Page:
This section is from the book "The Gardener's Monthly And Horticulturist V18", by Thomas Meehan. See also: Four-Season Harvest: Organic Vegetables from Your Home Garden All Year Long.
At p. 24 we endeavored to show that deep roots take in only water, because there is nothing more that they can take, and referred to a similar experience Mr. Darwin's in regard to Drosera. The follow-f ing is Mr. Darwin's:
"The absorption of animal matter from captured insects explains how Drosera can flourish in poor, peaty soil, - in some cases where nothing but sphagnum moss grows, and mosses depend altogether on the atmosphere for their nourishment.
"We can thus understand how it is that Drosera roots are so poorly developed. These usually consist of only two or three slightly divided branches, from half to one inch in length furnished with absorbent hairs. It appears, therefore, that the roots serve only to imbibe water, though no doubt they would absorb nutritious matter if present in the soil, for, as we shall hereafter see, they absorb a weak solution of carbonate of ammonia."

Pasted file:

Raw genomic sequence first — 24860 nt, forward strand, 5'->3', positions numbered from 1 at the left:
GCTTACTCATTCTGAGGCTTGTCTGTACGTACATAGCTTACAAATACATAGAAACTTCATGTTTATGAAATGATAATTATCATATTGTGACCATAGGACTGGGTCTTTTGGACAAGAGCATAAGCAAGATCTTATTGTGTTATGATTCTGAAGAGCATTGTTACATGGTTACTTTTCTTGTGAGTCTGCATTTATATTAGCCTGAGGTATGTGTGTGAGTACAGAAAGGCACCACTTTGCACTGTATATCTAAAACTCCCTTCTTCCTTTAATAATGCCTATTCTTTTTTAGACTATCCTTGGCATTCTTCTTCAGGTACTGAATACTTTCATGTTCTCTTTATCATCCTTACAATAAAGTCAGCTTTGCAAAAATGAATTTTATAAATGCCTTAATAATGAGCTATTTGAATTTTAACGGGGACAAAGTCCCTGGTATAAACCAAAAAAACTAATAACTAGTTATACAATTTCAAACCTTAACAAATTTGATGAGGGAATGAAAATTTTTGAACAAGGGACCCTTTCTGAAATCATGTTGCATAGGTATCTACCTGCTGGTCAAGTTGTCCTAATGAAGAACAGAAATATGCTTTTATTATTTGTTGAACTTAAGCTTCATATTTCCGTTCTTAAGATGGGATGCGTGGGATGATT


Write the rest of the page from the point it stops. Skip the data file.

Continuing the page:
A correspondent calls our attention to our statement, and so we give Mr. Darwin's own words. The Drosera roots cannot, in the sense in which we said deep roots of trees could not, "because there is nothing else to take." If, however, the expression " cannot" were to be taken as "absolutely powerless," it would be an interpretation not warranted by Mr. Darwin's words.
We used Mr. Darwin's observation merely to illustrate our own point in regard to deep roots not having anything to take but water, without any regard to its application to Mr. Darwin's case. But since our attention has been more particularly drawn to it by our correspondent, we are led to ask whether the peaty or boggy places in which many Droseras grow are really so "poor" as Mr. Darwin's language would seem to imply?